Tuesday, November 13, 2012

Kudos Lisa Kudrow! (And Shame On You, Winnie the Pooh...)

I just watched the film “The Other Woman” with Natalie Portman and Lisa Kudrow.  I had no idea that Phoebe from “Friends” could be such a raging bitch.  I was totally intrigued by her painfully difficult relationship with her son’s step-monster, well-played by Portman.  But shortly after that storyline wrangled me in like the Octomom herding her pack, the film took a dark turn.  I balled my eyes out not only for the duration of the movie, but for at least an hour afterwards, until a xanax and a hot shower were self-prescribed.

I’m not one to push spoilers, but seeing as the movie came out two years ago, whatever...  Someone dies.

(here's Pheebs as she learns what really happens at the end of 'Old Yeller')

I have dealt with a lot of loss, as most of us have.  But who's to say one experience is worse than the other?  I remember an old friend that would reference a day being “the worst of her life” when she had to dedicate more than a few hours to studying after arguing with her boyfriend.  To me, comparing this to my worst day made hers look like a walk through a Louis Vuitton full of freebies.  Thankfully I realize now that each of us has our own gauge for processing loss, and however difficult, we shouldn’t judge because of it.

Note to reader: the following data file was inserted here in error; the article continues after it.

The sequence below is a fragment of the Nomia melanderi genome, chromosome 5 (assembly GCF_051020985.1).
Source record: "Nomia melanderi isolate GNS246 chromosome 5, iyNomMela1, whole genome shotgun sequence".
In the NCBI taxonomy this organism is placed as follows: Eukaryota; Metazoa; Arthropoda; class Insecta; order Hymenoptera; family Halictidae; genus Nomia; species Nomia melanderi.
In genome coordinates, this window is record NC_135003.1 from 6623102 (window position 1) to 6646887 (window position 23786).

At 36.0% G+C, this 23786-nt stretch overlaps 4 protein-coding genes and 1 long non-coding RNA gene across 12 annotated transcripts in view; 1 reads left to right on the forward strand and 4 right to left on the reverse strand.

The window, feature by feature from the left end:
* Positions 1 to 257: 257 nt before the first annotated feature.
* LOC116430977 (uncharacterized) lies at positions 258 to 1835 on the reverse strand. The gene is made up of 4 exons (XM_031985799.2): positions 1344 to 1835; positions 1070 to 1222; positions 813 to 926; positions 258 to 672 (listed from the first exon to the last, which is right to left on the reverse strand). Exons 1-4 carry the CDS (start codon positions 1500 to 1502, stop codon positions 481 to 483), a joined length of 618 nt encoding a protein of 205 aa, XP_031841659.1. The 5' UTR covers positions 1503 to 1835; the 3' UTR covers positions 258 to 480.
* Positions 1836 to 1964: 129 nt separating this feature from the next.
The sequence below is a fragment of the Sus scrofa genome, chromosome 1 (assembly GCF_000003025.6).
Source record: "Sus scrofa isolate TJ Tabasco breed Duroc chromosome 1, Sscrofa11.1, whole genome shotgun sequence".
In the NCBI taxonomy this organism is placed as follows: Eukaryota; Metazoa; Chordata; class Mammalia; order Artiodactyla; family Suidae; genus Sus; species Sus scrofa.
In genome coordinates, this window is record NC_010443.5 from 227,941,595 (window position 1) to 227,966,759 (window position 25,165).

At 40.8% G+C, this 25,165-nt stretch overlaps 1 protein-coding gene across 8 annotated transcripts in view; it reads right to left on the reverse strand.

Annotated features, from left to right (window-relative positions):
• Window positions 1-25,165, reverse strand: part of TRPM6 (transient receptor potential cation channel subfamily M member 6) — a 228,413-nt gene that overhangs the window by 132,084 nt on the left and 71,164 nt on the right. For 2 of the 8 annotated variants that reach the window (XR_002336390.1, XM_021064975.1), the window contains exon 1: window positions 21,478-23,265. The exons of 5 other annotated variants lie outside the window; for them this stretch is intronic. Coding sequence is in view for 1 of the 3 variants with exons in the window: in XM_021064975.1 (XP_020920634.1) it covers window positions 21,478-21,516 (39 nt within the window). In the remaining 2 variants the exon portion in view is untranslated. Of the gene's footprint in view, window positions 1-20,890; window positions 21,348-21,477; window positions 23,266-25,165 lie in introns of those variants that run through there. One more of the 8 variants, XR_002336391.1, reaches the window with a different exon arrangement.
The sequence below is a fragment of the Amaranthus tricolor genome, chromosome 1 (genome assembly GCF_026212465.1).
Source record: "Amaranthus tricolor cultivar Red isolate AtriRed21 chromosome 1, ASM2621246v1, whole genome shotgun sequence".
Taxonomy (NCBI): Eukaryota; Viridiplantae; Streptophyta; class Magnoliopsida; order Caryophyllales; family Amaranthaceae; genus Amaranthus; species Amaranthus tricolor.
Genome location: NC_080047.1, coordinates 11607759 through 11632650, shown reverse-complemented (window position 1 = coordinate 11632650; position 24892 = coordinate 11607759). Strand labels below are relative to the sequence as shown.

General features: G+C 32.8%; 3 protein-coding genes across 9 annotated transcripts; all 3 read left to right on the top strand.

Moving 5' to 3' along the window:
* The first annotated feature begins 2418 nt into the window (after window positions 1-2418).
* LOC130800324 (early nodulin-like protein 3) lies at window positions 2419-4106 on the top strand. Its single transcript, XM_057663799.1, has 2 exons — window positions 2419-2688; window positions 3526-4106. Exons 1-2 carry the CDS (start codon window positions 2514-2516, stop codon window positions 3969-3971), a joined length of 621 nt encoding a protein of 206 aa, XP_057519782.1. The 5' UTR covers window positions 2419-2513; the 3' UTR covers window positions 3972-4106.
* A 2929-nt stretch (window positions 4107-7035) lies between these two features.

Which brings me to totally judging this quote from Winnie the Pooh…

It has always really bothered me, and here’s why.

Many years ago, my parents strolled a beautiful cemetery in order to purchase a family plot, knowing that my father would make use of it long before anyone else.  My dad suggested checking out the mausoleum, to which my mother replied, “I don’t want to be in a mausoleum because I want you to be able to plant daffodils when you visit me”.

My father was dying of brain and bone cancer.  They both knew full well she would be the one visiting him, but even just for a moment, she didn’t want him to look at it that way.

I wasn’t there when the conversation happened but have always remembered the story as one of my mother’s most loving and selfless moments.

None of us want to think about the ones we love leaving us, but to put the burden of dealing with that loss upon ourselves, to hope that they leave us before we leave them, that is an ultimate act of love.

Granted, we have little control over whether we live to be one hundred, or one hundred minus one day, but I believe that if you truly love someone, you want to be the one who lasts the extra few hours.